Family and Medical Leave Act


On October 28, President Obama signed into law the National Defense Authorization Act for Fiscal Year 2010. Along with authorizing $680 billion in defense spending, in section 565 the legislation also makes important changes to the Family and Medical Leave Act (FMLA).

Specifically, military caregiver leave has been expanded so it may be used to care for veterans undergoing treatment, recuperation or therapy for an injury, as long as the veteran was a member of the Armed Forces, National Guard or Reserves within five years of requiring care. The amendments also expand military caregiver leave so that employees may use it to care for a covered service member’s serious injury or illness incurred because service on active duty aggravated an existing or preexisting injuries. Previously, law only allowed caregiver leave for serious illnesses or injuries incurred on active duty.

The legislation also expands the use of qualifying exigency leave. Under the new law, qualifying exigency leave will now cover family members of the regular Armed Forces deployed to a foreign country, in addition to current coverage of family members of the Guard or Reserves. Finally, qualifying exigency leave is also extended to federal employees covered by Title II of the FMLA.


Any regular employee who has been employed on a half-time or greater basis by Valdosta State University for at least twelve months is eligible for twelve weeks of family leave during a twelve month period commencing on the date the family leave begins. Family leave is unpaid leave; however, Family Medical Leave will be administered to run concurrently with the university sponsored annual and sick leave if such leave is available.

It is the supervisors obligation to designate leave as FMLA qualifying when ever they become aware of an FMLA qualifying event. It is not up to the employee to pick and chose whether or not to use FMLA time.

Twelve weeks of entitlement translates to 12 weeks of an employee’s regular schedule. The maximum entitlement for FMLA leave is 480 hours in the FMLA year for a full-time employee. The entitlement is prorated based on FTE, so an employee at .50 FTE would have a maximum entitlement of 240 hours in the FMLA entitlement year

See for additional information and required forms. The University reserves the right to designate an employee’s leave as leave under the Family Medical Leave Act.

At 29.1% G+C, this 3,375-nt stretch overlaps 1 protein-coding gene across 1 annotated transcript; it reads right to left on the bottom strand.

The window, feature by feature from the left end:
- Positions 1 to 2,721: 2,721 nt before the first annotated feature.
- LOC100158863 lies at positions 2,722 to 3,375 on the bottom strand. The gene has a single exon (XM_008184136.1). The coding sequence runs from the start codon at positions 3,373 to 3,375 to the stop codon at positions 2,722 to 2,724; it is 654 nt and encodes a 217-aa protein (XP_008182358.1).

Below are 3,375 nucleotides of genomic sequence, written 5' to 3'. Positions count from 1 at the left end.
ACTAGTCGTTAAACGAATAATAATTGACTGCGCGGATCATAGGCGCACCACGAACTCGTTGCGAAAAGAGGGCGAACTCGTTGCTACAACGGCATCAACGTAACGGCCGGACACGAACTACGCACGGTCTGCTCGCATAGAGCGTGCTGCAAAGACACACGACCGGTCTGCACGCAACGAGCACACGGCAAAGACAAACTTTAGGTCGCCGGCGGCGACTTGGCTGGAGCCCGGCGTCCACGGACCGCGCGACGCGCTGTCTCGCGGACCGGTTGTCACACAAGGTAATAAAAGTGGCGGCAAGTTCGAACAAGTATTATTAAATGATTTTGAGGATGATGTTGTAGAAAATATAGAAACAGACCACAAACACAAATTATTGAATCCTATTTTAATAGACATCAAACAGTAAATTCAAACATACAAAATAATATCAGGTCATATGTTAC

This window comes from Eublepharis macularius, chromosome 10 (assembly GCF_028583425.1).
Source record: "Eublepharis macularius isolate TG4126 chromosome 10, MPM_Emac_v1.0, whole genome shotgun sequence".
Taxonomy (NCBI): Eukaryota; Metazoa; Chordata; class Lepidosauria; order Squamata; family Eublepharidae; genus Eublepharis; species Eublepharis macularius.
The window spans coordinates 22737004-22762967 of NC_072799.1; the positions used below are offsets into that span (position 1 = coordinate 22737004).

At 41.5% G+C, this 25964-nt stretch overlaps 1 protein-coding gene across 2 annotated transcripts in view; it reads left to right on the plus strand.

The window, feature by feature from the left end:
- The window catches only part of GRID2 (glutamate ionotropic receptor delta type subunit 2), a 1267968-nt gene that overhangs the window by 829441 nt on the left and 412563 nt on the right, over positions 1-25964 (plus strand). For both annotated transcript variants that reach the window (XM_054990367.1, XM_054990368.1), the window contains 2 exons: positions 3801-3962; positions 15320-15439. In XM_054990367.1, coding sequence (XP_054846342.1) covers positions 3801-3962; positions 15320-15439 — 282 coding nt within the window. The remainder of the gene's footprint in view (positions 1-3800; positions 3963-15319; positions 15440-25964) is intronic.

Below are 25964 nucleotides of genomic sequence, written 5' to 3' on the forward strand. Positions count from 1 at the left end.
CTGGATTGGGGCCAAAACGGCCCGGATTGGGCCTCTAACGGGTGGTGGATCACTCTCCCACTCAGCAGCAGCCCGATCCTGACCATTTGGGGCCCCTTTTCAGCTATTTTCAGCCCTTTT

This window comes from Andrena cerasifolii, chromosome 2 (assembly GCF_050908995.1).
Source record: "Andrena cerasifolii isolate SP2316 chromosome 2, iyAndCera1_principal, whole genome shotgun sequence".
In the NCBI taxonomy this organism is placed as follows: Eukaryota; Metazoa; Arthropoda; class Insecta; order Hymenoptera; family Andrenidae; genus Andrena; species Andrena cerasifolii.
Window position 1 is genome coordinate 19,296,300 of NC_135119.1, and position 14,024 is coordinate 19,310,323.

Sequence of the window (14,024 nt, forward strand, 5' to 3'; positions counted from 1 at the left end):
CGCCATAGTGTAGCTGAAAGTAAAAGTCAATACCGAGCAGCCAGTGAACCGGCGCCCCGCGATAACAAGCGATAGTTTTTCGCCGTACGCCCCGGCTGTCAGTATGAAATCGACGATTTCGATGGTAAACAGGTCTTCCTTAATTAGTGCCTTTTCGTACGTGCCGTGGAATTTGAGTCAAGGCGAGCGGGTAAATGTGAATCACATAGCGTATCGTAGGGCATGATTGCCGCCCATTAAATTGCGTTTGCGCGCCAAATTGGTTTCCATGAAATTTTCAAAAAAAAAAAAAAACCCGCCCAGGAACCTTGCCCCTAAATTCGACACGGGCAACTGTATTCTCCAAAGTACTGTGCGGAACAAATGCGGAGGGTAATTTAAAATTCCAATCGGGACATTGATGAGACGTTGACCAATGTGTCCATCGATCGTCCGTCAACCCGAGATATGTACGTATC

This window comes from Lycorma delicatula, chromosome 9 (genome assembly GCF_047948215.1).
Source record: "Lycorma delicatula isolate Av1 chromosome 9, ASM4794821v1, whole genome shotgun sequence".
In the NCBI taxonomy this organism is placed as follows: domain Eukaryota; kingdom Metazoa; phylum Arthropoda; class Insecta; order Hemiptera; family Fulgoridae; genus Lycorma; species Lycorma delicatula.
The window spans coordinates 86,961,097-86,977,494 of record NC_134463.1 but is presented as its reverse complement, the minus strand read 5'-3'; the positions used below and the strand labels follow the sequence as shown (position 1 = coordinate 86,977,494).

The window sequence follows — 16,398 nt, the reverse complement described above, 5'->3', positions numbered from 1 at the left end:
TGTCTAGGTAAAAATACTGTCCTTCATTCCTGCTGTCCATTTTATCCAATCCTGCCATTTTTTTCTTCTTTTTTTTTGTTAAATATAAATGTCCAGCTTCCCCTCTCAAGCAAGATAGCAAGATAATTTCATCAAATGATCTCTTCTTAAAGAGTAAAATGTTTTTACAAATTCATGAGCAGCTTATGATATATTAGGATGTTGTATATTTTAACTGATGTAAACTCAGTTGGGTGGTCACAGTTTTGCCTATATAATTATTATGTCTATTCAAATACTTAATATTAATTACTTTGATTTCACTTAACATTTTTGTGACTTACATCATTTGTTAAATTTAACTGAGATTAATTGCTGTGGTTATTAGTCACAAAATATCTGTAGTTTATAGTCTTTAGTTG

Family leave shall be granted to an employee in the event of:

1. the birth and care of the child of the employee;
2. the placement of a child with the employee for adoption or foster care;
3. a serious health condition of the employee's child, spouse, parent, or spouse's parent, necessitating the employee's presence; or
4. a serious health condition of the employee which renders him/her unable to perform required job duties. Employees on approved family leave shall be responsible for group insurance premium payments as is required of other individuals on unpaid leave status.

Military Caregiver Leave Effective January 16, 2009

An employee may take up to 26 weeks of military caregiver leave during a single 12-month period on a per- covered service member, per injury basis ( which may be taken continuously, intermittently, or on a reduced schedule basis). The single 12 month period is measured forward from the date an employee's leave to care for the servicemen begins. Once a single 12 month period expires, the employee is eligible for another 26 weeks of military caregiver leave during a subsequent single 12-month period to care for a different service member or to care for the same service member if he/she incurs a subsequent serious injury or illness or complication of earlier injury.

Exception: Child Over 18 With a Serious Health Condition

FMLA leave is only available to parents for children over 18 if the child is incapable of self-care because of a mental or physical disability. Incapable of self-care means the child must have active supervision or assistance to provide daily self-care in three or more of the following activities:

  • Grooming

  • Dressing

  • Eating

  • Cooking

  • Cleaning

  • Shopping

  • Taking public transportation

  • Maintaining a residence

  • Using telephones

  • Using a post office

  • Paying bills

Returning from Leave

Upon return from an extended leave, including FMLA leave, an employee will be returned to the same position or a position in the same classification unless he or she and the university have agreed in writing otherwise. Supervisors may request certification of return to fitness upon return. FMLA leave will not affect the benefits normally accrued by employees during a leave with or without pay, as appropriate.

WebCT/VISTA Courses (Needs Updating to Blazeview D2L)

The following modules have been developed using WebCT/VISTA. These courses allow an employee to self register at any time.

  • HIPAA (Health Insurance Portability Accountability Act)

  • FMLA (Family Medical Leave Act)

To Download Step-By-Step guidelines on how to register click HERE.


Family and Medical Leave Act (FMLA)